Liquidity Services executive Tom Burton opens his article on the state of the used equipment market, published earlier this month in BioPharm International, with a clear market summary: “Mainstream adoption of buying and selling used biopharmaceutical equipment has created an economical way for organizations to make and save money through the resale of surplus assets.”
Many people would not be surprised to know that most dollars in the pharmaceutical industries are spent funding research and development of pharmaceutical drugs. However, as the market changes, certain health care needs take precedence, and regulations modify with election cycles, the equipment required to produce the latest drugs must also adjust to meet the needs of consumers and regulatory compliance.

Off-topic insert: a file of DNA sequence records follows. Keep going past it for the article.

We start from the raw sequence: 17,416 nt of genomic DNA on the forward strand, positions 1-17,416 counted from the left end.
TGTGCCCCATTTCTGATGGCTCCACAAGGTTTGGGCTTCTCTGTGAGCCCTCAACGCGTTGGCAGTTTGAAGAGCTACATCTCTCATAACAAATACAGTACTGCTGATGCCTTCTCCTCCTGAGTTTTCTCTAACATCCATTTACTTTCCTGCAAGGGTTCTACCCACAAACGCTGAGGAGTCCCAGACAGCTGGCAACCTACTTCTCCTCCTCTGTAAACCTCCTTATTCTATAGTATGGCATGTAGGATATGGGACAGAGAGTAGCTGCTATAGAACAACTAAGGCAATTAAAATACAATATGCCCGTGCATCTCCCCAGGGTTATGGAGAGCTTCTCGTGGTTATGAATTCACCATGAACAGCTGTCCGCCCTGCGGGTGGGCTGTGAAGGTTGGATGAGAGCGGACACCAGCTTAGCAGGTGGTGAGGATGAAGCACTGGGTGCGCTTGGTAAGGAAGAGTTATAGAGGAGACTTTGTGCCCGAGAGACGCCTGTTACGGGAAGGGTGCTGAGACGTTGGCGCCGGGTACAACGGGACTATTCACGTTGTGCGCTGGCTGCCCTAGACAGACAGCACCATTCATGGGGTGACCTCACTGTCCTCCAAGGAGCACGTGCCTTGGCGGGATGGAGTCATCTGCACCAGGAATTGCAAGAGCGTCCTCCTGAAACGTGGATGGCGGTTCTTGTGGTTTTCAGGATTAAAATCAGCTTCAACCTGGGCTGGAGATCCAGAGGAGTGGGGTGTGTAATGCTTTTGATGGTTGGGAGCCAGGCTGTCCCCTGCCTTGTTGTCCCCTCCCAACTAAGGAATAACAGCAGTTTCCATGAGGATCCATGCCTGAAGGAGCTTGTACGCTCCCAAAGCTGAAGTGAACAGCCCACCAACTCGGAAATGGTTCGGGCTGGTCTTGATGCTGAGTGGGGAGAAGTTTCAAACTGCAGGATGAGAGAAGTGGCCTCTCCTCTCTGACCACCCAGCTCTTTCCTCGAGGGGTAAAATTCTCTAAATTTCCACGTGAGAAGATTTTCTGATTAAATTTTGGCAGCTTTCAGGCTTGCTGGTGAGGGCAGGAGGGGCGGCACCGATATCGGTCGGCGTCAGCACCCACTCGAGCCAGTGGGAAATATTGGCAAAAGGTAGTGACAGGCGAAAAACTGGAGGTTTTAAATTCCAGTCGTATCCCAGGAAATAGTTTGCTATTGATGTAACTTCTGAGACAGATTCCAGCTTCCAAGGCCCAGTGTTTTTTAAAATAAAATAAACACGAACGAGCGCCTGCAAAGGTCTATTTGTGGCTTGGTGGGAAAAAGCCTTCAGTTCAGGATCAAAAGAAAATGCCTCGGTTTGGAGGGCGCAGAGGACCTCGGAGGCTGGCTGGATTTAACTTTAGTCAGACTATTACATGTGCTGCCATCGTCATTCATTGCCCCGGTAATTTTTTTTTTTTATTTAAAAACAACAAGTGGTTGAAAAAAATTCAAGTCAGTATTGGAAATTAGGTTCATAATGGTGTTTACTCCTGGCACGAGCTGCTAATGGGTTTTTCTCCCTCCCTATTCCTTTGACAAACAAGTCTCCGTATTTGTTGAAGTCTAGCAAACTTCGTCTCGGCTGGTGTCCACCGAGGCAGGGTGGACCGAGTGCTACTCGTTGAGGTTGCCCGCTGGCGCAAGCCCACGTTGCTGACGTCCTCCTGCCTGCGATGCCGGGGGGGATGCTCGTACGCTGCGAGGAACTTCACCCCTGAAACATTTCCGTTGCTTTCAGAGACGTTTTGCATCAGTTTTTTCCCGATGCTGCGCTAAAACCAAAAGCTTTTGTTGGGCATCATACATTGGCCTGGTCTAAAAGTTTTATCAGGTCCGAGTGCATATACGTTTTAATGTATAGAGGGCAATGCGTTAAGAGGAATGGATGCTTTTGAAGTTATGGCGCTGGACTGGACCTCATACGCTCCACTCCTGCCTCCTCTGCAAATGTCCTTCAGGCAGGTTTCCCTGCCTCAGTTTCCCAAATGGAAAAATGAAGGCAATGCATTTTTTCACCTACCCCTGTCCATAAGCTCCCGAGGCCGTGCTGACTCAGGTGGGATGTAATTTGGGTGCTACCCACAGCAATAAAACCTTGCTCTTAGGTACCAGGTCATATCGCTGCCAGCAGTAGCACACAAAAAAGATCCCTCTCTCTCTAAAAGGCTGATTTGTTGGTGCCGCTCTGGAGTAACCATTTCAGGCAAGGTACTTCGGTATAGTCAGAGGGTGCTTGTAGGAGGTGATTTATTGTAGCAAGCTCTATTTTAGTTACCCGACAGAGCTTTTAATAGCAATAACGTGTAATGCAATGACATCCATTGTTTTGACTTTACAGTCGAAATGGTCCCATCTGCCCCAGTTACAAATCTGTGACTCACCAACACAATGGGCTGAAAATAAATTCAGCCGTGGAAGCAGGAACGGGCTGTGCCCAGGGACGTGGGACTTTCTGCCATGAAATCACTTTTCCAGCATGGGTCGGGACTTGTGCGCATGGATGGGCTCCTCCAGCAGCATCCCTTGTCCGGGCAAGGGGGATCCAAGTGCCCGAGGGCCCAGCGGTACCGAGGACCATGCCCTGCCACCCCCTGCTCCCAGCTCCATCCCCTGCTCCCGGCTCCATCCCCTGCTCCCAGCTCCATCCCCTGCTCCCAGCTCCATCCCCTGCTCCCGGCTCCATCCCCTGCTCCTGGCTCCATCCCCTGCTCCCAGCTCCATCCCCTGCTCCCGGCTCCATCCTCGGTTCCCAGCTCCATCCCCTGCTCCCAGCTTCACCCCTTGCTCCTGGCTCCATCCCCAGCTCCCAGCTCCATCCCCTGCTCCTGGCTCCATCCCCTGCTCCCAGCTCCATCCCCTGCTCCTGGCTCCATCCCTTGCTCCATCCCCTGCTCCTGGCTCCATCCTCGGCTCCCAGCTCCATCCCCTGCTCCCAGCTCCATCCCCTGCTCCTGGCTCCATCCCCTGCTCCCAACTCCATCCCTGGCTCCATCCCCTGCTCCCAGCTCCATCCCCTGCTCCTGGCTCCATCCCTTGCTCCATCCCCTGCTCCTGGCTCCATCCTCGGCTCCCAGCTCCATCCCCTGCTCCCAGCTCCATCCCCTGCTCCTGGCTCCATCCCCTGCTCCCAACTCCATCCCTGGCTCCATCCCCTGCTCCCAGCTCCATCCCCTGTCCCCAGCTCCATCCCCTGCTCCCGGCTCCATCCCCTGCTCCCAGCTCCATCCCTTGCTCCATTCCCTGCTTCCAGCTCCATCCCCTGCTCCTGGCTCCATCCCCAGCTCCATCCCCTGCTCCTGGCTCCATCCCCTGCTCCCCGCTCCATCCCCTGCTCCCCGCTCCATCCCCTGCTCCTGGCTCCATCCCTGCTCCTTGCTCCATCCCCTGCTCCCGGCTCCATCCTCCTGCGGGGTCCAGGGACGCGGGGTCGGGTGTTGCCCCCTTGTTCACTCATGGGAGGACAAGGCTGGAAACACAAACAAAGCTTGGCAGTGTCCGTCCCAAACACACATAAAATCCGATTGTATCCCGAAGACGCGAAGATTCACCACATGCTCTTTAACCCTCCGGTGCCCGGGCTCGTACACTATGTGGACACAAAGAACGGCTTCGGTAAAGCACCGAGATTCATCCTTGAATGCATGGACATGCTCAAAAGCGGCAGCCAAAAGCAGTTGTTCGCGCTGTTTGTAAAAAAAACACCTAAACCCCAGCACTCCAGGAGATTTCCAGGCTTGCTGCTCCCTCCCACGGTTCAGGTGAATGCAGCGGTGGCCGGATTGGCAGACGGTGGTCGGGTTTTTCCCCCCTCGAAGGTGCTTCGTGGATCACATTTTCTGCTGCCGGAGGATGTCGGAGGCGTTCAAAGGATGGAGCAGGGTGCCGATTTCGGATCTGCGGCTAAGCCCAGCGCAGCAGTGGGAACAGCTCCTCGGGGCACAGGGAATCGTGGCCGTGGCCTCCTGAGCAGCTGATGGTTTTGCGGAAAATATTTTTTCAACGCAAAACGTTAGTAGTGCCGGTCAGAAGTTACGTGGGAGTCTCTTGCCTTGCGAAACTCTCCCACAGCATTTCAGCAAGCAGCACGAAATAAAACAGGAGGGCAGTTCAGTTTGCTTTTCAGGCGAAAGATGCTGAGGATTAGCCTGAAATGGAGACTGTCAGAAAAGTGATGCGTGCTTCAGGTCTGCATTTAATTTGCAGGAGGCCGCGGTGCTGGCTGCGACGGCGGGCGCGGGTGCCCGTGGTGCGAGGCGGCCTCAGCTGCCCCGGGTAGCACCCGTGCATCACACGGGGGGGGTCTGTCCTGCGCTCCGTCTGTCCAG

As Tom Burton — the President of Liquidity Services’ Capital Assets Group — mentions, it was “unheard of for pharmaceutical companies to sell surplus equipment on the secondary marketplace” even 15 years ago. “Instead, most equipment would end up sitting idle in a laboratory or would be disposed in a less than environmentally conscious fashion.”
It’s no longer acceptable for non-sustainable means of asset disposal to be an option on the table and as companies continue to focus on their core business, the disposition of surplus and idle assets can become an efficient tool for growth and innovation.